Saturday, July 10, 2010

Fear Of The Dentist, Part 3

**Note: For full details please read PART 1 and PART 2 **

Today I made it.

Today I did it.

Without any xanax, I managed to get myself into the dentist office and into the chair and allow them to take x-rays and examine me.

Sure, I know there are many people who think, hey I can do that. What’s the big deal? The big deal is that I suffer from an intense fear of going to the dentist. That previous statement was a big understatement. For the fear, is much worse than I can even describe here. When the dentist asked me what my fear of coming in there was, I replied without hesitation and told him it begins when I try to walk in the door and make an appointment. The procedures are just more layers of anxiety that I have to deal with.

However, today I didn’t pass out and I didn’t hide. I faced myself and my fears and went in there. I asked for what I needed and explained what the very difficult moments were for me. And I breathed and I breathed and tried to stay focused even through the tears flowing from my eyes. Fortunately, everyone was very supportive and compassionate but by the time I was ready to leave, it felt like I was in a furnace reaching well over 1000 degrees. It was time to exit stage left.

I wish it was a simple fear that I could just easily let go of. However, to walk in to the dentist office and surrender to the will of what someone needs to do to you is frightening beyond belief for me. I’m very sensitive anyway, so a little bit of discomfort or pain is enough to push me over the top. You throw on top of that, someone putting objects or their fingers in my mouth and now you’ve triggered memories that have haunted me since I can barely remember.
Anytime something is put in my mouth, it feels as if someone is “STUFFING” something in there and forcing it in which I don’t want. If you suffered childhood sexual abuse, you will most likely understand what I’m referring to. If you haven’t suffered through this, use your imagination a little and you will quickly see why I’m so afraid of these things. When I first got my partial plate several years ago, it was all I could do to put it in my mouth and keep it in there without almost gagging and choking to death. Of course, I’m sure there is more to this story but when you’re so young and when your memory doesn’t process things well, all you’re left with is the horrors you are forced to face.

Several years ago, when I finally faced the courage to do major reconstructive work on my teeth, I faced insurmountable fears of just walking into the dentist office. One of the things that I did to help me get there, even with the use of xanax, was playing some of my favorite songs. The song that helped me the most was “I Won’t Back Down” by Tom Petty. In it, the words state, “you can stand me up at the gates of hell but I won’t back down”. In my mind, that sums it up pretty good.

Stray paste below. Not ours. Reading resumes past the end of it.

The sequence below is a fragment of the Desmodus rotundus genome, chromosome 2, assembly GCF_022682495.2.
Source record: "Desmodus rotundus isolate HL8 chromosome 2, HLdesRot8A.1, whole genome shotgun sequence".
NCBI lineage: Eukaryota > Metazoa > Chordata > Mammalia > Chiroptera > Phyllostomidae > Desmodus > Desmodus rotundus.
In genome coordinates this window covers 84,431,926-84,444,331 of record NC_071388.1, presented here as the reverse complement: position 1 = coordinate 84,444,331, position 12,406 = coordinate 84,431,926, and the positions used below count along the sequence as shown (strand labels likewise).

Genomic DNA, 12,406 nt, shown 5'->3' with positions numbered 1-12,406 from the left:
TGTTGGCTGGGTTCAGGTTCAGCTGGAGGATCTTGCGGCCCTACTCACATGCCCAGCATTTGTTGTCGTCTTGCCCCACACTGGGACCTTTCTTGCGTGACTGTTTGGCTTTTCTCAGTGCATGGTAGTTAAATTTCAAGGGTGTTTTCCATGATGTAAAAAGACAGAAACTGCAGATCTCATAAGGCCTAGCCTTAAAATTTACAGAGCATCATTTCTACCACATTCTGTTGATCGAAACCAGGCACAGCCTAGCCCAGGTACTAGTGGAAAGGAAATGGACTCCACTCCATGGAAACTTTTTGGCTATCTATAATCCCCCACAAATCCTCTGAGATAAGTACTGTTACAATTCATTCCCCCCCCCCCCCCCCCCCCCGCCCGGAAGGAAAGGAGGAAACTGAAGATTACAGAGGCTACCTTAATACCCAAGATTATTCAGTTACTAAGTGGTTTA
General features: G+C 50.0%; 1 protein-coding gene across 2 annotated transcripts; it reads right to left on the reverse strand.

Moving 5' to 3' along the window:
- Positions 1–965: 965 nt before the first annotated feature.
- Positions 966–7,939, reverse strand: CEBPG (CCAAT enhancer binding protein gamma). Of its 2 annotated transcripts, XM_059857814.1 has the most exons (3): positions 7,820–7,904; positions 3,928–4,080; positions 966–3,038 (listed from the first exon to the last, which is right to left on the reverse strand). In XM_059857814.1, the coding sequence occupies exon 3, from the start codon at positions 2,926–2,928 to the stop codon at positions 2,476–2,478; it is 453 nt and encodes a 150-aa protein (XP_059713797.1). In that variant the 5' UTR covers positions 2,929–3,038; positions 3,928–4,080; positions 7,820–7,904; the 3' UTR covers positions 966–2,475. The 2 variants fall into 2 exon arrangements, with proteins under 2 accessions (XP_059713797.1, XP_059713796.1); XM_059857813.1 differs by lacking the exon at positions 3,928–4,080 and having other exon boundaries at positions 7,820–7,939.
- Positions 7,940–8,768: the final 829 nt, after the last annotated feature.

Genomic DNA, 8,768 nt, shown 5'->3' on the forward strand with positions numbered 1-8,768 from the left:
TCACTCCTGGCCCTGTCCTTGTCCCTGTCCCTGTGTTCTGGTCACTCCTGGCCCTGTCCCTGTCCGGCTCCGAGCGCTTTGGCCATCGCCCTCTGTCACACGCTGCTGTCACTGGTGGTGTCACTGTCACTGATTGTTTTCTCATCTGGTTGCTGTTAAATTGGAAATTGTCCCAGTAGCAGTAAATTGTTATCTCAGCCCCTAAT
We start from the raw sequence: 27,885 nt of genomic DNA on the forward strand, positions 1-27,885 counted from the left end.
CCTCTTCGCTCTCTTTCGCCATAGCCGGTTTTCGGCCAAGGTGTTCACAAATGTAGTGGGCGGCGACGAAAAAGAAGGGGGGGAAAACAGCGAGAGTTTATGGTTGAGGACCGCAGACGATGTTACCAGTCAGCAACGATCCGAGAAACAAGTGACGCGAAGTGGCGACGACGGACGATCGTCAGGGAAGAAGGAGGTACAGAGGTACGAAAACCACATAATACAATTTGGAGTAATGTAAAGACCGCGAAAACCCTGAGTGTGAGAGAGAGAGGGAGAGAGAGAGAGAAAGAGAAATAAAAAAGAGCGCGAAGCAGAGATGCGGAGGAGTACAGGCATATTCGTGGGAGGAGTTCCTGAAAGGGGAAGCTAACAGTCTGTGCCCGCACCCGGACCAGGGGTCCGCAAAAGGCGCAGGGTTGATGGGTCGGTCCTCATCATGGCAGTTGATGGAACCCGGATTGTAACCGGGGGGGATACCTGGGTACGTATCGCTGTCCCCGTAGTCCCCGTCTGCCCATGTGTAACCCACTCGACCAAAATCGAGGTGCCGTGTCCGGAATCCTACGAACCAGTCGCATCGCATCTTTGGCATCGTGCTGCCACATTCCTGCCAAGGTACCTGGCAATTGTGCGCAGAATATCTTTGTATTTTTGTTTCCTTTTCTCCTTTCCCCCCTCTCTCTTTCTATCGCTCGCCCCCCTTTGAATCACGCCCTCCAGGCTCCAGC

While the remaining procedure is still yet to be completed, I’m glad that I made it through as much as I did today. It was a difficult day and I’m feeling very exhausted. However, I’m quite proud of myself for what I accomplished today. And I can only close this part of my process with the thoughts of the “Fear Poem” by Joy Harjo, an inspirational piece of poetry to put fear in perspective.

And just writing this 1 page piece, I feel that furnace of a thousand degrees. The room has become very warm. Hello Anxiety - so we meet again today.

*For more articles, check out the Mind Body Thoughts Blog

1 comment:

  1. I found your blog through a google search. I am going through something similar to what you describe in these posts. I am 43 years old and I am going to the dentist tomorrow for the first time in 20 years.

    I've been seeing a counselor for depression for 2 years, and although it has helped, I still get thoughts of suicide when I think about my past. And everything about going to the dentist reminds me of my childhood traumas. I have vague suspicions that I was sexually abused, but I don't have any concrete memories.

    My father was an extremely abusive man. At the age when children learn to brush their teeth, my father beat my mother in front of us, and it would usually happen at bedtime when me and my sister were getting ready for bed.

    When I was about 4 years old my parents started leaving me at a daycare run by a Baptist church. The women who ran it were very cruel, and one of the things they liked to do was wash our mouths out with soap if we said "dirty" words or called other kids names. If we talked when we were supposed to be quiet, they would put tape on our mouths.

    I had to get braces when I was 14 years old, and I wore them for 3 years. The visits to the orthodontist were always stressful. He was an old man, very impatient, and he would always make me feel ashamed for not taking better care of my teeth.

    Anything to do with my mouth makes me feel ashamed.

    I am going to my regular doctor this afternoon to get back on anti-depressant medication, and to see if there is anything he can give me to make the dental visit less stressful.

    Thank you for writing these blog posts. Reading them has made me feel that there is at least someone out there who understands what I am going through.






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